For background on Balcones, read my review of their 100 proof straight rye, which I liked very much indeed. The distillery’s Pot Still Bourbon is a classically-styled straight bourbon whiskey made on Balcones’ new Scottish-made Forsyth’s copper pot stills (they also have a smaller pair of Portuguese pot stills). The bourbon is aged “at least 24 months in oak”, which is a statement that appears commonly on younger bourbons these days. It’s a little sad that they feel the need to put “24 months” instead of “2 years” just to sound a little bit less like it was aged the legal minimum for ‘straight’ whiskeys, as is the fact that they say “in oak” as if there’s another choice. Still, label nit-picking is just that, so let’s move on.
The Texas Pot Still Bourbon uses a unique mash bill of four grains: roasted blue corn, Texas wheat, Texas rye and malted barley. The flavor makes me think they’re using a darker malt on the barley than is standard for most malt whiskies, but I can’t find any verification online.
All Balcones whiskeys are pot distilled in batches and bottled without chill-filtration or added coloring. My bottle is from batch TPSB1901 and was bottled (I assume that’s what the date means) on 2/19/2019. Note that Balcones also sells two blue-corn whiskeys, a single malt, the aforementioned rye, and a number of special releases. The price of this Pot Still Bourbon looks very close to the 100 proof rye, with most US retailers carrying both for very close to $30.
Nose: Shy. Whoever thought anything from Texas would be ‘shy’? Fruit leather, cherry preserves (or pie, if you must), dark brooding oak sugars, and balsamic vinegar. An extremely long rest in the glass (~20 minutes) finally balances the aroma around a sweet base of dark chocolate torte. Delectable, but took long enough…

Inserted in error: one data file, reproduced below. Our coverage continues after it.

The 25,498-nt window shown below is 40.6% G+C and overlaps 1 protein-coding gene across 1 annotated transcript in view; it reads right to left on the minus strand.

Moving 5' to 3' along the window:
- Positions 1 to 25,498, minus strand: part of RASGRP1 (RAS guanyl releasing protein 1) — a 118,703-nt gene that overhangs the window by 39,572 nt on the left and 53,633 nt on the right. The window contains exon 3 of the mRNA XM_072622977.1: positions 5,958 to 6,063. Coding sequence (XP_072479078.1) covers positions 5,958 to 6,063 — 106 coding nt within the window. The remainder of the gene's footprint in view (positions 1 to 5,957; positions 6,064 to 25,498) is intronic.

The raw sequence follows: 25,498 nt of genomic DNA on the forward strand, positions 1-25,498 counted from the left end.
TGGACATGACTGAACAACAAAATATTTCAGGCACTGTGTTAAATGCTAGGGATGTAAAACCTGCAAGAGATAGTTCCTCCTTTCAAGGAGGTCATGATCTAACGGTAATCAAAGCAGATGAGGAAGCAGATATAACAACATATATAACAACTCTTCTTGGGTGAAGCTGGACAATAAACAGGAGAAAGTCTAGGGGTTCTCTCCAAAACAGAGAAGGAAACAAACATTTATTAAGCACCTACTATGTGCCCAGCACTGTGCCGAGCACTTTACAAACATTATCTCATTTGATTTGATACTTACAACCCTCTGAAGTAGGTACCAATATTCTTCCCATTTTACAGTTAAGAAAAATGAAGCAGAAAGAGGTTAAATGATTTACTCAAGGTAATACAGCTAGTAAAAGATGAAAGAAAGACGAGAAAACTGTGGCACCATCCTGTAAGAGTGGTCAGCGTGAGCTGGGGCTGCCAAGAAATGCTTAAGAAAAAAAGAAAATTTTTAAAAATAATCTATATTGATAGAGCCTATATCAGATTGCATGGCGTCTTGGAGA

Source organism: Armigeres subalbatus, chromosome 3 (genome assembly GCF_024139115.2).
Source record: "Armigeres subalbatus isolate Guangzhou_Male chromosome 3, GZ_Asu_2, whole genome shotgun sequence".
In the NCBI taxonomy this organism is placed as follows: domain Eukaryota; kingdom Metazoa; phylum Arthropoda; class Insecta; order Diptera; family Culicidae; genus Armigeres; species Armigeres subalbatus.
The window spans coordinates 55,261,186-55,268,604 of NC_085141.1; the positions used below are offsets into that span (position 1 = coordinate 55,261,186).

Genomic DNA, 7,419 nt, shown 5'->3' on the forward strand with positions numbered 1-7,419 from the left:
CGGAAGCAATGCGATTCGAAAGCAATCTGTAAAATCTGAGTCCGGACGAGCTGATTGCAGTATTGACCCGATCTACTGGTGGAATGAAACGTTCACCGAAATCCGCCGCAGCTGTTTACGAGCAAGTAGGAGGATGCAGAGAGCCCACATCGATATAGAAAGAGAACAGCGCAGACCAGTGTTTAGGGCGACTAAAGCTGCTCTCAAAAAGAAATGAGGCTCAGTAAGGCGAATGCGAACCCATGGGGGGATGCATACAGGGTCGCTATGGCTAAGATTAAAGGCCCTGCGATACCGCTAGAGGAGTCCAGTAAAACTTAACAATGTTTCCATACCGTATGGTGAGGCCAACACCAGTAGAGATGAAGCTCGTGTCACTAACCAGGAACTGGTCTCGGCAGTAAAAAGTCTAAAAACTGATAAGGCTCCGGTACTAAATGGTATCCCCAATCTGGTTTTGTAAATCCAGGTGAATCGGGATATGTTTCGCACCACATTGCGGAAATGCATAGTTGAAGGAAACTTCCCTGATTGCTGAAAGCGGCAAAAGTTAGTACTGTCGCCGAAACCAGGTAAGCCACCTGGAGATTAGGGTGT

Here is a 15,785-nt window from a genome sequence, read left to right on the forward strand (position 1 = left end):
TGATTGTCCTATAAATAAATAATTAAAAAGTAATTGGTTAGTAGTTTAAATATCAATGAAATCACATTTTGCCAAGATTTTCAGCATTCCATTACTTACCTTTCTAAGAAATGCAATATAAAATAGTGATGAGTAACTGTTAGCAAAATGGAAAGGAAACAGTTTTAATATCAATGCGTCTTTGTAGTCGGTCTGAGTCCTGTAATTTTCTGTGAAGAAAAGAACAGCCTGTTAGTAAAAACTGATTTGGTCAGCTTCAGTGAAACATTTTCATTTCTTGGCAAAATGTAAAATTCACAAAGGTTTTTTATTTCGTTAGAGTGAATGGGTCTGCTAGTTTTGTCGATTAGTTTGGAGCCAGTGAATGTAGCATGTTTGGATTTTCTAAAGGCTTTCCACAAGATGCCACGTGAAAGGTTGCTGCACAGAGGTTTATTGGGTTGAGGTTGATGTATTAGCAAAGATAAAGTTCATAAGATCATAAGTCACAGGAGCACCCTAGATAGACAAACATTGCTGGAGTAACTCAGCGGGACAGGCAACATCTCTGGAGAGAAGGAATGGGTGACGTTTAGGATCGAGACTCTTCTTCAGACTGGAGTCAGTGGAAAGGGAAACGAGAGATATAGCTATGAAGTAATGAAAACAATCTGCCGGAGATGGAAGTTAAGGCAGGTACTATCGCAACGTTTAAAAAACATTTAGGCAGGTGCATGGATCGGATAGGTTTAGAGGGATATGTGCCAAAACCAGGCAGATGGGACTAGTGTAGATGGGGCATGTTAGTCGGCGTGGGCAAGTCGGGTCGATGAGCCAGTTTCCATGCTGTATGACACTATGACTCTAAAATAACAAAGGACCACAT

Palate: Thin body. Robust tongue burn (more than expected for 46% ABV). Dusty cocoa. Oak, but without too much bitterness. Chocolate malt and stout beer.
Finish: Medium-long. Lots of tannin from the oak – mouth-drying and almost minty. Cocoa nibs, continuing the chocolate from the aroma through to the finish. Fades slowly but without adding anything.
With Water: More than a few drops of water increase the fruit notes (slightly) on the aroma, tame the burn (slightly) on the palate, and add some mint (slightly) on the finish. I (slightly) recommend water.
Overall: In contrast to the rye, which is dialed up to 11, this bourbon takes its sweet damn time waking up and joining the party. When it does, it’s a study in cocoa, with several facets of dark, deeply flavored chocolate. This is balanced nicely by a thread of cherry that carries through from the aroma to the finish. It’s an excellent value at $30, if you’re willing to let it wake up and don’t expect it to wow you on first contact. If you’re at the store deciding between this or the 100-proof rye, and there’s only a $5 or less difference, go for the rye first.